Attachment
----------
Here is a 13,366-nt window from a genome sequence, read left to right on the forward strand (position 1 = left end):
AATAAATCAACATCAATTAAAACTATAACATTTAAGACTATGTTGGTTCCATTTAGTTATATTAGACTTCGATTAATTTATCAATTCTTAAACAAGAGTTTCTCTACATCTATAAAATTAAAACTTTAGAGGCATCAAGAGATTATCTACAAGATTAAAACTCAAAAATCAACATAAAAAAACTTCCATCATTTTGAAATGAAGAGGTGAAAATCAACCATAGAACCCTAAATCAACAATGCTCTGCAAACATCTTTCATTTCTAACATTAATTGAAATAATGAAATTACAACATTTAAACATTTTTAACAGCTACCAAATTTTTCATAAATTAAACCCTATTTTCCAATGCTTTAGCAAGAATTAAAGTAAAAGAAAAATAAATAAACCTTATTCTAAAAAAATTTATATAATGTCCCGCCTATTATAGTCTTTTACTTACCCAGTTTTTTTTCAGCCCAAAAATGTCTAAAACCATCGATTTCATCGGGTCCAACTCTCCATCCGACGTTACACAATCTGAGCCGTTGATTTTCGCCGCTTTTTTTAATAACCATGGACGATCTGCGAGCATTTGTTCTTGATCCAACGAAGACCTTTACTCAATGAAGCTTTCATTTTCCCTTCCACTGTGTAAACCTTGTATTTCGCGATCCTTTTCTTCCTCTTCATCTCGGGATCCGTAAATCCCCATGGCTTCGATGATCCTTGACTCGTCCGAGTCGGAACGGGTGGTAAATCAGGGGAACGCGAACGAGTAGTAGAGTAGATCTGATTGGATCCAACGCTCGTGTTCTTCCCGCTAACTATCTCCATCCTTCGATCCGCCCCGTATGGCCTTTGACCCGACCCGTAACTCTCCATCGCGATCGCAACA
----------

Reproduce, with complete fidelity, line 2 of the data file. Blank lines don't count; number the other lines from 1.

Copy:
AATAAATCAACATCAATTAAAACTATAACATTTAAGACTATGTTGGTTCCATTTAGTTATATTAGACTTCGATTAATTTATCAATTCTTAAACAAGAGTTTCTCTACATCTATAAAATTAAAACTTTAGAGGCATCAAGAGATTATCTACAAGATTAAAACTCAAAAATCAACATAAAAAAACTTCCATCATTTTGAAATGAAGAGGTGAAAATCAACCATAGAACCCTAAATCAACAATGCTCTGCAAACATCTTTCATTTCTAACATTAATTGAAATAATGAAATTACAACATTTAAACATTTTTAACAGCTACCAAATTTTTCATAAATTAAACCCTATTTTCCAATGCTTTAGCAAGAATTAAAGTAAAAGAAAAATAAATAAACCTTATTCTAAAAAAATTTATATAATGTCCCGCCTATTATAGTCTTTTACTTACCCAGTTTTTTTTCAGCCCAAAAATGTCTAAAACCATCGATTTCATCGGGTCCAACTCTCCATCCGACGTTACACAATCTGAGCCGTTGATTTTCGCCGCTTTTTTTAATAACCATGGACGATCTGCGAGCATTTGTTCTTGATCCAACGAAGACCTTTACTCAATGAAGCTTTCATTTTCCCTTCCACTGTGTAAACCTTGTATTTCGCGATCCTTTTCTTCCTCTTCATCTCGGGATCCGTAAATCCCCATGGCTTCGATGATCCTTGACTCGTCCGAGTCGGAACGGGTGGTAAATCAGGGGAACGCGAACGAGTAGTAGAGTAGATCTGATTGGATCCAACGCTCGTGTTCTTCCCGCTAACTATCTCCATCCTTCGATCCGCCCCGTATGGCCTTTGACCCGACCCGTAACTCTCCATCGCGATCGCAACA